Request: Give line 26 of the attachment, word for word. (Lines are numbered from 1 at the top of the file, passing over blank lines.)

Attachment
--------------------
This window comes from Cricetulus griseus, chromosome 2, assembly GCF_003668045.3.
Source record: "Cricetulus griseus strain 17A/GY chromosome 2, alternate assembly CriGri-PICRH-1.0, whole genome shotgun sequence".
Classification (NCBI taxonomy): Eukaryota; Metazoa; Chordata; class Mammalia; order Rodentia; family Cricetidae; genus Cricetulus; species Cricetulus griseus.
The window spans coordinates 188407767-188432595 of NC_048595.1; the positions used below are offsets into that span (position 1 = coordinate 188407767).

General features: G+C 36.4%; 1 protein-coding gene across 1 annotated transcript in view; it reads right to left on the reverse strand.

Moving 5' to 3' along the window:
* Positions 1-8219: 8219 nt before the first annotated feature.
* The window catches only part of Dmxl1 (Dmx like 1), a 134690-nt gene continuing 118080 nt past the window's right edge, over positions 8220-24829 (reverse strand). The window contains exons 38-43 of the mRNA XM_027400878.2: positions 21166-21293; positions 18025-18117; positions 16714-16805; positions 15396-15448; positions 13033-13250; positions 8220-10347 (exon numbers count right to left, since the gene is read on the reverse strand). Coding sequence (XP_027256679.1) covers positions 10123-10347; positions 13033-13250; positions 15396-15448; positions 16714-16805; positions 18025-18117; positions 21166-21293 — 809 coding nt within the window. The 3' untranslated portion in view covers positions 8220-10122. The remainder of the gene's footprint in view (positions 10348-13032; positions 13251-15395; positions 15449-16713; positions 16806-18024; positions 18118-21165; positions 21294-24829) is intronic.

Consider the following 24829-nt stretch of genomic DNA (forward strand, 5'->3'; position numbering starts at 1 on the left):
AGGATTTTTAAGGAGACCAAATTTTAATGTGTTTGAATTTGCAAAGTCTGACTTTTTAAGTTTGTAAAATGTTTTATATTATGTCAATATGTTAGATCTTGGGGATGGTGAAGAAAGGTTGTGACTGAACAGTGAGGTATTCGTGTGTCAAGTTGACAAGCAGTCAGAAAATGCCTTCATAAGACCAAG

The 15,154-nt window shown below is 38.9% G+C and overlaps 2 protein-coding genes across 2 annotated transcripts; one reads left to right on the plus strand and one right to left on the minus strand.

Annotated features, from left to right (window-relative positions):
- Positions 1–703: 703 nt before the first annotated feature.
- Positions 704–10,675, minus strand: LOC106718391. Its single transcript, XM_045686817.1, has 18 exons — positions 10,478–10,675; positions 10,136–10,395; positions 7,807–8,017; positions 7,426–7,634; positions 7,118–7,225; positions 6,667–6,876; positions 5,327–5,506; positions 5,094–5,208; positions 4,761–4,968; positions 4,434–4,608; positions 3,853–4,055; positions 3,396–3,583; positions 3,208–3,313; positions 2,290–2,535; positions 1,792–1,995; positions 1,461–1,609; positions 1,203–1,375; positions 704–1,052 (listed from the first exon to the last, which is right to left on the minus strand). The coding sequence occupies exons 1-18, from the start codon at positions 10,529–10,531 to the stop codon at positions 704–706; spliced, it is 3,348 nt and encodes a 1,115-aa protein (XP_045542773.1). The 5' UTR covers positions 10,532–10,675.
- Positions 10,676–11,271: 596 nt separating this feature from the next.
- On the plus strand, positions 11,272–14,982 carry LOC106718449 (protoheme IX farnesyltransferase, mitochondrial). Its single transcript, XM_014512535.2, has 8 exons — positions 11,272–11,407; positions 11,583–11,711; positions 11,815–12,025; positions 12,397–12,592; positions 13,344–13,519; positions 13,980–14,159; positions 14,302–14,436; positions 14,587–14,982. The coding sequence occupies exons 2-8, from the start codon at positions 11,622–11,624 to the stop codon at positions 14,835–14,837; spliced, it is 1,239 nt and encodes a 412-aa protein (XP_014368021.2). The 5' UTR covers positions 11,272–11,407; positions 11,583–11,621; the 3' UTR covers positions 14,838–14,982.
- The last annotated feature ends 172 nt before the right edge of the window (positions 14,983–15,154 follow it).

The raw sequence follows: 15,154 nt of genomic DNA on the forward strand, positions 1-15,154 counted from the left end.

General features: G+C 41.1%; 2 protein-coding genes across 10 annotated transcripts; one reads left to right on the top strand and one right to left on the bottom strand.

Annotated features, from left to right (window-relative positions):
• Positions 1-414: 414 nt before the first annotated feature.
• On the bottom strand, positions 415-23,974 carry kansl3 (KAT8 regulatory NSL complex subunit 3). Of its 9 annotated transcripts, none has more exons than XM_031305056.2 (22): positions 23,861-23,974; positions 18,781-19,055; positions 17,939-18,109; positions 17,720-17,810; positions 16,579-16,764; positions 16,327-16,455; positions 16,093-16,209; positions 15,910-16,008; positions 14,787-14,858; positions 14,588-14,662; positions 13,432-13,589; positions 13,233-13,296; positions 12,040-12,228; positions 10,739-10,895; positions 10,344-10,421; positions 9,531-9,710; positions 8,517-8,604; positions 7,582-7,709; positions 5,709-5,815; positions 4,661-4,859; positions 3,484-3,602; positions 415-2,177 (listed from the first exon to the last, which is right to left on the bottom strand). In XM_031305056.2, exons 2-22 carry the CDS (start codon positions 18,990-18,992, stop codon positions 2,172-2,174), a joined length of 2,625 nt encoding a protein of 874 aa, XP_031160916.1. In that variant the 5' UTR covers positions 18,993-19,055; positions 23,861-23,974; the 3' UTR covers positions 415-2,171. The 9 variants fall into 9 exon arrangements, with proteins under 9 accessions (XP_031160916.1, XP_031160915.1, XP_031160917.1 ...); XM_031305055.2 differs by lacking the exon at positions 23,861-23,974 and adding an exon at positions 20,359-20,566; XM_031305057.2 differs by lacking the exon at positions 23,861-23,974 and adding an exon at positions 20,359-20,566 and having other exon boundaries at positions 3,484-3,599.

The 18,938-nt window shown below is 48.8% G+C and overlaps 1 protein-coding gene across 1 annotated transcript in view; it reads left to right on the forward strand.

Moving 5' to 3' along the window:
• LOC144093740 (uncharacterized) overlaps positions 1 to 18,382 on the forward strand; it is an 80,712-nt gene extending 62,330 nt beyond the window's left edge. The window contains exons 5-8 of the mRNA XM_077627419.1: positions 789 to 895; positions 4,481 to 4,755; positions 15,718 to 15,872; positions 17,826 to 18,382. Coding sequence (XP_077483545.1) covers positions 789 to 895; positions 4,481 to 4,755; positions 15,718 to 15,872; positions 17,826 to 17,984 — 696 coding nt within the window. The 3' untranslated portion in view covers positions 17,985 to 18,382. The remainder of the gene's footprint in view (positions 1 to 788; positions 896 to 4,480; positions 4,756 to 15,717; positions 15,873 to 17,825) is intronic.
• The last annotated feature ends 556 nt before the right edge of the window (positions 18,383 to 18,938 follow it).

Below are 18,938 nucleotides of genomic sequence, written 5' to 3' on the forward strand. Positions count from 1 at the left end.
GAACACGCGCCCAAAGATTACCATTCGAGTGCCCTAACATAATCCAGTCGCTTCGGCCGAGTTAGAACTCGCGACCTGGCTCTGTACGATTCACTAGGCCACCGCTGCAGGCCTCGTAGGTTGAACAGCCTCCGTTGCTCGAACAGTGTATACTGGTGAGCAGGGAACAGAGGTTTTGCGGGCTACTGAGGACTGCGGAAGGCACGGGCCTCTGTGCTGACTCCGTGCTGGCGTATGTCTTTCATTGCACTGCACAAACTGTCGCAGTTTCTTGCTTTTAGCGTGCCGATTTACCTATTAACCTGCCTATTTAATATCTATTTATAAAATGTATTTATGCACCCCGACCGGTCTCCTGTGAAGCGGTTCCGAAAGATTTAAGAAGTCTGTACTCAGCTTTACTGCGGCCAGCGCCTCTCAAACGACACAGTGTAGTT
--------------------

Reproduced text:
• The last annotated feature ends 556 nt before the right edge of the window (positions 18,383 to 18,938 follow it).